What distinguished those early months of 1933 was that so many Americans had no money to enjoy any of this. The stock market crash of 1929 had degenerated into an economic depression. Hundreds of thousands of men lost their jobs. On reflection, that spring would be seen as a low point. Muddy shantytowns spread along the Potomac River, beneath Riverside Drive in New York, and in Chicago, Boston, and San Francisco. Thousands of families, including a legion of dirty children, lived nomadic lives in railroad cars rumbling across the Midwest, lurching from town to town in search of a better life that was nowhere to be found. In Washington there were marches, some of them violent, scenes of tanks and soldiers pushing back desperate men hungering for jobs. People were angry. They blamed the government. They blamed the banks.
As Roosevelt delivered his inaugural address that drizzly March morning, a group of government bureaucrats in dark suits listened around a radio in a third-floor office at the corner of Vermont and K Streets in downtown Washington. What they did was little known to anyone outside their families. Their supervisor was a squat, beady-eyed man, thirty-eight years old, with a flattened nose and loose bags under his eyes. His resemblance to a bulldog was much remarked upon. That morning J. Edgar Hoover was preoccupied with keeping his job.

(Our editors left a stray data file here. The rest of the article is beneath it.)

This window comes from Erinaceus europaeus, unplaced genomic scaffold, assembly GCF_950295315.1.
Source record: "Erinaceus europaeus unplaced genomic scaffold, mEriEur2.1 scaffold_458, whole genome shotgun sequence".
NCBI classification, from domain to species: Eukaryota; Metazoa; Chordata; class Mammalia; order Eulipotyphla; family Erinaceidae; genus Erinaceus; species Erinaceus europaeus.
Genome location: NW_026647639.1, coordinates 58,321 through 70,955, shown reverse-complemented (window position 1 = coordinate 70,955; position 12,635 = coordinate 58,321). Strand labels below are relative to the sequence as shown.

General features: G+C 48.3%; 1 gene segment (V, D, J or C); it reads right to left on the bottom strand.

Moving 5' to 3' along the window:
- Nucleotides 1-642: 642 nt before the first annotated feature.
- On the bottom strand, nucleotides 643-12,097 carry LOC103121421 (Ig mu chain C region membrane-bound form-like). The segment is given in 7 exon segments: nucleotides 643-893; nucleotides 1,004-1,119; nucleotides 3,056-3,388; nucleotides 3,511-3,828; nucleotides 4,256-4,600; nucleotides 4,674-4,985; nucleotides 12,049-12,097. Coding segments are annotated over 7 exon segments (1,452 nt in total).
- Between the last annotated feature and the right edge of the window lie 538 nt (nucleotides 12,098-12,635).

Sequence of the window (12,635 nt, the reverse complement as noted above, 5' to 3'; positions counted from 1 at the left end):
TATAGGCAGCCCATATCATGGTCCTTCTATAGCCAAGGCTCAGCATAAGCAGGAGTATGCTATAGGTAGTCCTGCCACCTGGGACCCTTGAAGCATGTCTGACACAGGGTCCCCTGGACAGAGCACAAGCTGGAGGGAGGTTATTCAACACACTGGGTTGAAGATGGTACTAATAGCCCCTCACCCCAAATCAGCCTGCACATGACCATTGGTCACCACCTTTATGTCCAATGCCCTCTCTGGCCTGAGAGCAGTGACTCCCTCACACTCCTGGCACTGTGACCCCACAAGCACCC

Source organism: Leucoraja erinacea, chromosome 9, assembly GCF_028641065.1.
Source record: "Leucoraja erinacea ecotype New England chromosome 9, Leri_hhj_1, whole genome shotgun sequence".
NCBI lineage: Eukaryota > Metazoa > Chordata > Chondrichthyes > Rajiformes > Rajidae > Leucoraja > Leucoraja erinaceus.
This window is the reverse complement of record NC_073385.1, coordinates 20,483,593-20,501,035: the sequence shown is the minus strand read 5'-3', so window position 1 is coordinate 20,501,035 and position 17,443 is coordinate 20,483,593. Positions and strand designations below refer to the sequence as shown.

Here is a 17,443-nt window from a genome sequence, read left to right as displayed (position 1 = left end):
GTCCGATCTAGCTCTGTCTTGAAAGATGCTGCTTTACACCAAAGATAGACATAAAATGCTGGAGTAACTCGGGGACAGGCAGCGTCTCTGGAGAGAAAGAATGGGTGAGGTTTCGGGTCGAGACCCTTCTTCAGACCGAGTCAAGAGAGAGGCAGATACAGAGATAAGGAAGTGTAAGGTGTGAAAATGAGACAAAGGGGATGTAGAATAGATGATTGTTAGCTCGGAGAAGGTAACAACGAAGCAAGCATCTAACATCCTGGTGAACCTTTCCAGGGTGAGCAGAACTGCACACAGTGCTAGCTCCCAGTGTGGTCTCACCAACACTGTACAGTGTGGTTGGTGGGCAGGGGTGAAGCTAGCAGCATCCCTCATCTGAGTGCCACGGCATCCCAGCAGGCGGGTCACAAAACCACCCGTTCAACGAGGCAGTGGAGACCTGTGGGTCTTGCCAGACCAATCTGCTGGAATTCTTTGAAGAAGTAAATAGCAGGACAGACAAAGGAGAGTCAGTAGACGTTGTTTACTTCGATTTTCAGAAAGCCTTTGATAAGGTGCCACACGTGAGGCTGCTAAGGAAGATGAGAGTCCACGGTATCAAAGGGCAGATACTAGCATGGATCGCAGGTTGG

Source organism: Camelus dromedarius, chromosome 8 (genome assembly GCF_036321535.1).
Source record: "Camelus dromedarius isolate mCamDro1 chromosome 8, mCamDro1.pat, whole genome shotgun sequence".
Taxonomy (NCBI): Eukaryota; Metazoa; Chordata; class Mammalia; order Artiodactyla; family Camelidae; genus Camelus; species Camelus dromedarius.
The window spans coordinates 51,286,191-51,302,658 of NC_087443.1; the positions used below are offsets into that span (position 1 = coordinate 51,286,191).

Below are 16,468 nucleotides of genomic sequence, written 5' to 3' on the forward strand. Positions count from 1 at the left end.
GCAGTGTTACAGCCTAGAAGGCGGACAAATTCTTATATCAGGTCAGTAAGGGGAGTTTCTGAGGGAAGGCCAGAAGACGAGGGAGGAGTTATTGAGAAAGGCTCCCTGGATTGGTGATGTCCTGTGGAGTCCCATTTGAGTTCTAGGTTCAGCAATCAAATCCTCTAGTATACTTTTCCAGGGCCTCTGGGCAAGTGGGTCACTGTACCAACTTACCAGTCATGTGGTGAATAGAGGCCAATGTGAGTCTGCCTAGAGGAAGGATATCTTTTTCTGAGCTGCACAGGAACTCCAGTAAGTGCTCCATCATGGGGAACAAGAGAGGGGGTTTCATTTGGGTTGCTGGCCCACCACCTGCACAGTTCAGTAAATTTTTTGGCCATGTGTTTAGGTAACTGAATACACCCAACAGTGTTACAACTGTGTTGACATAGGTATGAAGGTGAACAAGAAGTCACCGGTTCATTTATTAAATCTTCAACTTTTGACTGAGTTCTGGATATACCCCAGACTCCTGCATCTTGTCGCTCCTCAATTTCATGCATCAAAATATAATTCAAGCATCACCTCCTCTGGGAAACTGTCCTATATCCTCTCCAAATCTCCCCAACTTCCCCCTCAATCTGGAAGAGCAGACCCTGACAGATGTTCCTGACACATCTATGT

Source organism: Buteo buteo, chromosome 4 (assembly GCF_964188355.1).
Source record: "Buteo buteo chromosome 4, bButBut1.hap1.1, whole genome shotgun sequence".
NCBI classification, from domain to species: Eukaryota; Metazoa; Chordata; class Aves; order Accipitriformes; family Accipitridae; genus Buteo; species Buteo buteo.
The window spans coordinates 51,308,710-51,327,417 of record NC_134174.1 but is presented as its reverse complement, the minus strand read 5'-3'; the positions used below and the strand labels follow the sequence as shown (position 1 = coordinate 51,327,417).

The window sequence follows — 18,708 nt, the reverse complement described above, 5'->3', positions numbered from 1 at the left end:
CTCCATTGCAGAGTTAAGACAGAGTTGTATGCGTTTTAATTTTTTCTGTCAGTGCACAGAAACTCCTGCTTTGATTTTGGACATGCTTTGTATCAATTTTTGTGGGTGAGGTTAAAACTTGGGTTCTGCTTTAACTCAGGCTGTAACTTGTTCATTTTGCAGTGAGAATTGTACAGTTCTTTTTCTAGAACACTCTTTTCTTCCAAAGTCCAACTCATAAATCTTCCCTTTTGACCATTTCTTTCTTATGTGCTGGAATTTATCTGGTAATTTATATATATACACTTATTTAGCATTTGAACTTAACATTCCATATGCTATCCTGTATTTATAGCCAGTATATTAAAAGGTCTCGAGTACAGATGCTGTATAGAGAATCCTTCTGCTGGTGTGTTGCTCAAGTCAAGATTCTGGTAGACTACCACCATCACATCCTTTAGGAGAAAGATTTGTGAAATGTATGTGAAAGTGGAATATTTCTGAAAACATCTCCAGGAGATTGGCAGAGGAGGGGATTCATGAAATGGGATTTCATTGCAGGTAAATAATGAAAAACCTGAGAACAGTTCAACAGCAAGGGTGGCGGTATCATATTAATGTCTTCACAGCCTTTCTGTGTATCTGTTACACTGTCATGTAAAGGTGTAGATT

Today, going on four decades after his death in 1972, it’s difficult to remember a time when Hoover was not the monolithic figure whose secret files cowed American presidents, who underwrote Senator Joseph McCarthy’s star chamber, who hounded national figures as varied as Martin Luther King, Jr., Alger Hiss, and the Rosenbergs. For four decades Hoover dominated American law enforcement as no person before or since, single-handedly creating the country’s first national police force. His legacy is as complex as the man himself. Before Hoover, American law enforcement was a decentralized polyglot of county sheriffs and urban police departments too often crippled by corruption. By and large, it was Hoover who brought the level of efficiency, professionalism, and centralized control the nation knows to this day. But his accomplishments will forever be sullied by the abuses of power—rampant illegal wiretapping, break-ins, and harassment of civil rights groups—of his later years.
Hoover’s power did not evolve slowly. It erupted during the Great Crime Wave of 1933-34. He entered this period an anonymous federal functionary, his bureau struggling to shake past scandals. In twenty months he emerged a national hero, a household name lauded in films, books, and comic strips. In six hundred days, the modern FBI was born. This book is the story of how it happened.